The majority of records that Clarissa appeared on were census records. Other than those records, I found her in the alms house record and I found her death certificate. There were no newspaper articles about her that I could find. Clarissa’s surname was spelled a variety of ways (YOAS, YOES, YOSE, and YOOS). Her first name was written as Clarissa, Clarisa, and Clara. Although the alms house record, death certificate, and some of the census records gave her birth year as 1861, at least one census gave her birth year as 1857 and another as 1851. Her birth state never varied- it was always Pennsylvania. Clarissa never married. She remained at the alms house from age 14 to the end of her life at age 81. If she ever had a child, it was not recorded in the alms house record and is not in any record I could locate on Ancestry.com.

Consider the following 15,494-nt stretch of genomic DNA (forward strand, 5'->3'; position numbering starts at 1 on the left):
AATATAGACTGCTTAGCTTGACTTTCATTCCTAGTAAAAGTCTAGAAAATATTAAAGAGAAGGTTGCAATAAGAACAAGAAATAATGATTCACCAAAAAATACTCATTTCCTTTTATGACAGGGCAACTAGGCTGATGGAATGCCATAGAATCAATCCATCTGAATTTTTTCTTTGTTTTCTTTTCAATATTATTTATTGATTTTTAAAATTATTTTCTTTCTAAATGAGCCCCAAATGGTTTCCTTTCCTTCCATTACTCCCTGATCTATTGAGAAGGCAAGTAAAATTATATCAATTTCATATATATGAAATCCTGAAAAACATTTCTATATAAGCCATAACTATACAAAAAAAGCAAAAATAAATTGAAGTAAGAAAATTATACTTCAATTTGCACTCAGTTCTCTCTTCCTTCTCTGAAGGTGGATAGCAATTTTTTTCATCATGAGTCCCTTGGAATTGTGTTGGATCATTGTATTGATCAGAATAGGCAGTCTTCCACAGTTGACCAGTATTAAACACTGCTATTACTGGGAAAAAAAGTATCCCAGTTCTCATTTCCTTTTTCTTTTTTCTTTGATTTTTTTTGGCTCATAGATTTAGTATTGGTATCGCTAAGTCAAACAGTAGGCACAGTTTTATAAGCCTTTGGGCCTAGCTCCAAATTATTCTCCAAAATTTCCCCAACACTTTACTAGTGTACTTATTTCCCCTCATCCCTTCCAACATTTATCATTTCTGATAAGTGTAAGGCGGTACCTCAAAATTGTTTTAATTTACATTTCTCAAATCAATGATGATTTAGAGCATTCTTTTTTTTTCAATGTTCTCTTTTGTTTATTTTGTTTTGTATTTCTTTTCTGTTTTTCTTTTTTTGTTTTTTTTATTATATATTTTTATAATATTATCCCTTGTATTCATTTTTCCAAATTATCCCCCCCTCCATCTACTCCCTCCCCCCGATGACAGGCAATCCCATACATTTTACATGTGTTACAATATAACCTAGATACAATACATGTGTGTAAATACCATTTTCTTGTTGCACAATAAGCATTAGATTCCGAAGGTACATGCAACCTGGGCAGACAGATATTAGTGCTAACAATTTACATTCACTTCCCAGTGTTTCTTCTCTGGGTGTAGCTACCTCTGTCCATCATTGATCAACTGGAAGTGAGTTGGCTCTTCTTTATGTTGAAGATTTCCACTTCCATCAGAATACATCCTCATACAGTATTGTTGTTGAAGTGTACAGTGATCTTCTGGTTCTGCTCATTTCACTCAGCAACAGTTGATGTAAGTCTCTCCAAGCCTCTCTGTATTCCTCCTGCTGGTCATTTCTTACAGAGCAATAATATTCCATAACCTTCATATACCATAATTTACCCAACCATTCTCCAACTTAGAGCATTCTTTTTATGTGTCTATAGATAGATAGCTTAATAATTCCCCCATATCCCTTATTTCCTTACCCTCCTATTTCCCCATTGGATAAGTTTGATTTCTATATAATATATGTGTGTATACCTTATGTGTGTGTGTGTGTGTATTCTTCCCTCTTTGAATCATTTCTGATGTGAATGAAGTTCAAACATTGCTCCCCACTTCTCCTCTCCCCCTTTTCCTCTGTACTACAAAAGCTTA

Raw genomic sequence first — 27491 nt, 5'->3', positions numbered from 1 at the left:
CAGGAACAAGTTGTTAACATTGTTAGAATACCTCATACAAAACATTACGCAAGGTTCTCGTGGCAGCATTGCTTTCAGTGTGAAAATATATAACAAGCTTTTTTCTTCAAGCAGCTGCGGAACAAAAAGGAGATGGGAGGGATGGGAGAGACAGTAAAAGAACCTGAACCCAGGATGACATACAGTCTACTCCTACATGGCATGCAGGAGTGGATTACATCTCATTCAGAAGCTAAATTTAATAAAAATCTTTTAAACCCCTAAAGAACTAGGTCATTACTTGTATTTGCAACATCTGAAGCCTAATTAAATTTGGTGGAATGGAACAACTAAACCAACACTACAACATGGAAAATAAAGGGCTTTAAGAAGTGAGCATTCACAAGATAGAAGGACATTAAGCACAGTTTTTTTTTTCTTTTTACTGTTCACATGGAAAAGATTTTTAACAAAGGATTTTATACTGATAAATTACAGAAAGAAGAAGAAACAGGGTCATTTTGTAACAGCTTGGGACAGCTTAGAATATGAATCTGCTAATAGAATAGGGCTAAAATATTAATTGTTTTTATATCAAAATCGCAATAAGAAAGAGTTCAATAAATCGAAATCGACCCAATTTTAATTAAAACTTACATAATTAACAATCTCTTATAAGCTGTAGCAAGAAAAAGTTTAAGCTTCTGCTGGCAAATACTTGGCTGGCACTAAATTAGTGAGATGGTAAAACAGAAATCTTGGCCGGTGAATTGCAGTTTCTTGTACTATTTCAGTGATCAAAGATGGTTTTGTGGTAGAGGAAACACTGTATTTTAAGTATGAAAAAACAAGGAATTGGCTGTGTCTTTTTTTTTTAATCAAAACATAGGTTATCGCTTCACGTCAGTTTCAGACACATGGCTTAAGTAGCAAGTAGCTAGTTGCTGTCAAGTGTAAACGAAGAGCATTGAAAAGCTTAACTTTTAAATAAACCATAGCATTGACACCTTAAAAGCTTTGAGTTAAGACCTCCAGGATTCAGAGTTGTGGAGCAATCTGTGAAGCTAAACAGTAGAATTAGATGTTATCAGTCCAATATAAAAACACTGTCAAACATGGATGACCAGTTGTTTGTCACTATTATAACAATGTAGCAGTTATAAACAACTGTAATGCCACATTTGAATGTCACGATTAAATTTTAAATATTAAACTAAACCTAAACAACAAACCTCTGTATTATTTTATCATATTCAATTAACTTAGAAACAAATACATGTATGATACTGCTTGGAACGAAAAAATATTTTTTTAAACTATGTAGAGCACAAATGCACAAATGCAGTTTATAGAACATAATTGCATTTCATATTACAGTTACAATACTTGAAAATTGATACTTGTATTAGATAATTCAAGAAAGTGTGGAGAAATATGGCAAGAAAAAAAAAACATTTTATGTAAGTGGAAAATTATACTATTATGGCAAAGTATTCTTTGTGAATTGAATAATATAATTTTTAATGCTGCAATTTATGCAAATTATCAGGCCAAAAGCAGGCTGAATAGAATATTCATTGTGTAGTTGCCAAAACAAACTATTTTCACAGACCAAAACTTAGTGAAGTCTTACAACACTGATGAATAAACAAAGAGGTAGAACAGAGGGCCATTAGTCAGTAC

In the 1880 census, Clarissa was marked as being “idiotic” which would explain her presence at the alms house and would also explain why she never left. In 1880, the definition of “idiotic” for purposes of the federal census was, “a person the development of whose mental faculties were arrested in infancy or childhood before coming to maturity”. Additional information found on Genealogy.com about this subject says, “a number of known disabilities would have fallen under this category, including Downs Syndrome”. Clarissa was also marked as a pauper on this census. It is interesting to note that in 1880 just across the state line in Lowell, Garden Township, Cherokee County, Kansas (only 5 miles from where Clarissa was buried) is another YOAS family with a son, Francis YOAS, who is listed as “insane”. He was born in Ohio in 1863.